National Index

A growing coalition of private-public partners are working pre-competitively to present an integrated picture of sustainability for Canada’s agri-food sector from food production to retail – and improve upon it. The National Index on Agri-Food Performance seeks to use science-based metrics. Outcome-based data is preferred and used where available, although some practice-based data is relied upon where data is inadequate. The Index spans four sustainability priorities: the environment, food integrity, economic, and societal well-being.

Demonstrating sustainability credentials presents an immense economic opportunity for the sector and for advancing the country’s food ambition. Consumers, customers, investors and regulators, worldwide, increasingly expect food production and supply to be more sustainable and responsible. With an Index in hand, Canada can credibly show its track record, leadership and mark progress on improvements going forward.

Since 2020, the partners have been developing the work. In May 2023, a modest pilot “Index 1.0” was launched.


Centre for Agri-Food Benchmarking

In 2024, the partners formalized the Centre for Agri-Food Benchmarking, housed by the Canadian Agri-Food Policy Institute. The Centre's role will improve and publish the next version of the Index, representing a wholesale shift from a pilot to a more sustained, long-term approach. The Centre is committed to an initial four-year plan, approved by partners, to advance the mission of the Index.

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Challenge + Opportunity

The need for this Index is compelling and pressing.

Global agri-food is not seen as sustainable, healthy or inclusive and food systems worldwide are being urged to make urgent and transformative change.

Benchmarking agri-food practices is therefore becoming essential to operate and compete worldwide.

Many countries are getting organized to respond to the same challenge and are positioning their respective food system as being “the most sustainable”.

Having an integrated picture of sustainability credentials is vital. Better sustainability data and insights can show the progress being made on priorities important in the marketplace and garner greater confidence in Canada’s response going forward.

Proof of sustainability can favour Canada. Canadian agriculture has among the lowest environmental footprints anywhere and is a global leader in food safety. A number of Canadian commodity sectors and food companies are at the forefront of change – and their responses are world-class. Building on its track record of world leading agronomic, food safety, animal health practices and good governance reputation, Canada is well-positioned to leverage such leadership.

Challenge and Opportunity

For more information on the need for an Index, see the June 2021 Business Case report, the May 2022 Final Report - Part 1: Synthesis of Results, and the May 2023 Final Report – Part 1: What was Achieved.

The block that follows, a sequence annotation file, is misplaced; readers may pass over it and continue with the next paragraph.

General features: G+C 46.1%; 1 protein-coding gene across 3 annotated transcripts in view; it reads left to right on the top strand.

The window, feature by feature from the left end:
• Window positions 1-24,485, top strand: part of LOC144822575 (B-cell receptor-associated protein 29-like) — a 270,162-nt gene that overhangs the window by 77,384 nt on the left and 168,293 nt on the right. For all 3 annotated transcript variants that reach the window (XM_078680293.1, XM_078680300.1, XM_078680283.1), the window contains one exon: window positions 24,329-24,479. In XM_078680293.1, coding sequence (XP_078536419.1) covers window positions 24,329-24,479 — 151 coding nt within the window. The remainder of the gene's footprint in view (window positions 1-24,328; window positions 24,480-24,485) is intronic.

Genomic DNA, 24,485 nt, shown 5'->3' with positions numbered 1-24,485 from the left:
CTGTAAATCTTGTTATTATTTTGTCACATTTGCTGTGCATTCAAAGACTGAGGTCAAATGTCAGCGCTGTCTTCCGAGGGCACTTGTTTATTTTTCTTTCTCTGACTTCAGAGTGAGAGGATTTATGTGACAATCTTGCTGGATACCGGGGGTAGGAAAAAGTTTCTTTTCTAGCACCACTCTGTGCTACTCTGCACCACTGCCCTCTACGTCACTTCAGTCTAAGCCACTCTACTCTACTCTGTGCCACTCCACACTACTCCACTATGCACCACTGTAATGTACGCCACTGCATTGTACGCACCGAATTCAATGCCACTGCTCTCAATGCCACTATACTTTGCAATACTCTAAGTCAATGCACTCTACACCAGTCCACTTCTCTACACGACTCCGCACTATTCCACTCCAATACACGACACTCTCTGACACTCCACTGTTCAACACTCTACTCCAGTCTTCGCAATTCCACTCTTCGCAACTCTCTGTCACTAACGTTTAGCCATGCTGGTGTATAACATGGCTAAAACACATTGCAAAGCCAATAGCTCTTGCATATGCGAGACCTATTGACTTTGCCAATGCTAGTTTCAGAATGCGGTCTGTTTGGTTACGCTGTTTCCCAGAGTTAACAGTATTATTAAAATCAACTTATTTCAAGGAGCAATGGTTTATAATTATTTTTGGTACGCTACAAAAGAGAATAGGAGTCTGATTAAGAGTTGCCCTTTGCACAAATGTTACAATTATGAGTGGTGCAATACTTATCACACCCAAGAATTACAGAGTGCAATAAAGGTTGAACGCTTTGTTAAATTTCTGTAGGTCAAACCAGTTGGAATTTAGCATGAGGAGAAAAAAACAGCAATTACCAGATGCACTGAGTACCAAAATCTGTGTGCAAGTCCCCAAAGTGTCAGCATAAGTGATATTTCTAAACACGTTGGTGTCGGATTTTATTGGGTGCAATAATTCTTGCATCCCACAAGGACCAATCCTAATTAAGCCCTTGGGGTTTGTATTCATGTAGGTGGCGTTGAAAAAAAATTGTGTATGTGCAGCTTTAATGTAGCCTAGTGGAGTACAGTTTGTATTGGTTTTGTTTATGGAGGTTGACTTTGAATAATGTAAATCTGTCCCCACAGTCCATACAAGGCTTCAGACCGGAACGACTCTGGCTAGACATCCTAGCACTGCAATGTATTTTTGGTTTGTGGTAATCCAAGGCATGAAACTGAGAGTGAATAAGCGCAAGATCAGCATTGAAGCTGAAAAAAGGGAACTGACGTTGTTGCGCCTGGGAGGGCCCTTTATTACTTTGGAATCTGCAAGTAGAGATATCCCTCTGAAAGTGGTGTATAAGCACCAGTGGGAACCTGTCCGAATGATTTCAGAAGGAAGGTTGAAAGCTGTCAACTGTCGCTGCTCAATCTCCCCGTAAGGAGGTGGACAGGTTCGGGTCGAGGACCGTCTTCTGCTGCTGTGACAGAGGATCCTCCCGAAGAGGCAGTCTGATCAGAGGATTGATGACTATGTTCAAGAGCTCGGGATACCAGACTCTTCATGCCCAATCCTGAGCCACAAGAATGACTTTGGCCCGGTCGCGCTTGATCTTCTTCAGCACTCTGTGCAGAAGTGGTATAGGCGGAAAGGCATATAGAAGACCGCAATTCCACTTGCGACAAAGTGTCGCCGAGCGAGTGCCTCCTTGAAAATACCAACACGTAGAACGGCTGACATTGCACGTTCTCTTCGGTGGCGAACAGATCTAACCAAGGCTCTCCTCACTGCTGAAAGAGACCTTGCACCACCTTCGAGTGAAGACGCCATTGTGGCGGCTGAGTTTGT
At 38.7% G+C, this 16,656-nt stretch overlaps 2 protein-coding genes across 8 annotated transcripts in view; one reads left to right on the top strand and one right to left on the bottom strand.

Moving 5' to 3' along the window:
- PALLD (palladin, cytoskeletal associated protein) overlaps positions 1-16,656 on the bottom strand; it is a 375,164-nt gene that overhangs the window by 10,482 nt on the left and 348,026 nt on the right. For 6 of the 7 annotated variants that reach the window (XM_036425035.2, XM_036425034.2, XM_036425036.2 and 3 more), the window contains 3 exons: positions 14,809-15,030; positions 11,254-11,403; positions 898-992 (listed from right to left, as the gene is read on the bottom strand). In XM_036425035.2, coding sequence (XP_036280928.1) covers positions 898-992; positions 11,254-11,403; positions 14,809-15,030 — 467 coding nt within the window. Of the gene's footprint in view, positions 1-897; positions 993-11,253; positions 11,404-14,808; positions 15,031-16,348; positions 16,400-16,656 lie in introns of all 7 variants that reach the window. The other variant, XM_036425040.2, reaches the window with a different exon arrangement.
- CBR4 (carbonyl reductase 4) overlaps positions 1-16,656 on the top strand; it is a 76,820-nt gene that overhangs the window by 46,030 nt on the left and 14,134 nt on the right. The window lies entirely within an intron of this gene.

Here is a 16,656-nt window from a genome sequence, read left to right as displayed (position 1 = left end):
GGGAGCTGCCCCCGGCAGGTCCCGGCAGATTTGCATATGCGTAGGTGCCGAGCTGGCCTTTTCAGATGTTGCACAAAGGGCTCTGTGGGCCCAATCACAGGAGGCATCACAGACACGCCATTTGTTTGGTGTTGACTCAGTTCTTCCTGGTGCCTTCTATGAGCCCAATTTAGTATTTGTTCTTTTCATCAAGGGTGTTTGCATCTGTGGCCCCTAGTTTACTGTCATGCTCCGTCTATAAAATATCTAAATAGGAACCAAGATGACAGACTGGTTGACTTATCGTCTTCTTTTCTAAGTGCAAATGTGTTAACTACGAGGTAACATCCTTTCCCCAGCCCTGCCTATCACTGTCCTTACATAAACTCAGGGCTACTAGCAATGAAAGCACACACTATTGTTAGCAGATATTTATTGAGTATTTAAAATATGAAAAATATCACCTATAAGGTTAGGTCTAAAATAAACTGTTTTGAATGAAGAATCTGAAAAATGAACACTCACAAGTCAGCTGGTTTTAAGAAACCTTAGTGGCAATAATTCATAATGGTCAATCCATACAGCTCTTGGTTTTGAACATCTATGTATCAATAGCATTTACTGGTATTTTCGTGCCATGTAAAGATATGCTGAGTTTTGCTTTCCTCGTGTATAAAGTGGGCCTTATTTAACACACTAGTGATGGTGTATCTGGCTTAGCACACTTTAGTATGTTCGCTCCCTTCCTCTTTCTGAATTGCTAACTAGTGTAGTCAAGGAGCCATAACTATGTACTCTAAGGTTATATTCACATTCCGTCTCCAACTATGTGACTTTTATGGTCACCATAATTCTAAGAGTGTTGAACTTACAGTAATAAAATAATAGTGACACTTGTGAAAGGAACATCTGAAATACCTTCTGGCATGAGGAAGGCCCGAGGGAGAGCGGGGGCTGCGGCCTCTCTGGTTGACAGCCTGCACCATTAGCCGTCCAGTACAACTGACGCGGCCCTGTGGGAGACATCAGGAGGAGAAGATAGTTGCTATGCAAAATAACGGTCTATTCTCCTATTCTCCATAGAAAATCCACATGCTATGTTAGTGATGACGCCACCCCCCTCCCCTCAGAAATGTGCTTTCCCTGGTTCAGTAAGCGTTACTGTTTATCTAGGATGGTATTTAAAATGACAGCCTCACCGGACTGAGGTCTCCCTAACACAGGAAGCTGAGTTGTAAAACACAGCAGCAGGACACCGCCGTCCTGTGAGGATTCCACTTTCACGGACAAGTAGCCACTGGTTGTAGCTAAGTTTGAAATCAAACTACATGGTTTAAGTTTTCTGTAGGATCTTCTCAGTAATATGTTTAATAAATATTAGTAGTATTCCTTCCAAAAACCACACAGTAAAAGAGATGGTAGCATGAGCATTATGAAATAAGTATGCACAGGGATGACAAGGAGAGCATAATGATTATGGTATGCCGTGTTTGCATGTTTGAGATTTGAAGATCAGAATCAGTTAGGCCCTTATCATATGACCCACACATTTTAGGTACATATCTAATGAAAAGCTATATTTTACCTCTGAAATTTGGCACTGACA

“Canada is a global leader in agri-food. We produce and process some of the most safe, nutritious and reliable food in the world. Outcomes-based measures and benchmarking will further substantiate our brand claims around the world. The use of data in developing these benchmarks is an essential component and this work underscores the exponential value of agri-food data.”

Ray Bouchard
Board Chair, Enterprise Machine Intelligence & Learning Initiative (Manitoba)

“Data and metrics play a significant role in tracking and improving environmental measures in the agriculture sector and can help enhance Canada’s reputation as a trusted, safe and sustainable food leader. By highlighting these environmental, social and economic benefits, the national index will make Canada more competitive, creditworthy, innovative and responsive on both the domestic and international stage.”

Steven R. Webb
CEO, Global Institute for Food Security

“Fruit and vegetable growers across Canada proudly provide healthy and nutritious food to families across the country and the world. While they have always embraced sustainable practices, benchmarking their successes through a national index will better position them to deliver the high-quality products consumers have come to expect.”

Quinton Woods
Vice-Chair, Energy, Environment and Climate Change Working Group,
Fruit and Vegetable Growers of Canada
Value Proposition

Deriving genuine value is vital for producers, agri-food companies and Canadian society, alike.

The National Index must be a value driver to:
1. Affirm the food brand

Showing consumers that Canada’s food brand is safe, sustainable and responsible. Marking social and environmental progress further enhances trust.

2. Improve competitiveness

Validating sustainability claims can differentiate Canadian food creating new economic opportunities in the domestic and global marketplace.

3. Enhance market positioning

Demonstrating sustainability credentials helps to grow and protect market share, enabling success domestically and in accessing export markets.

4. Meet global requirements

Broadly aligning with the United Nations’ Sustainable Development Goals (SDGs) and other global goals and supply chain reporting requirements improves transparency.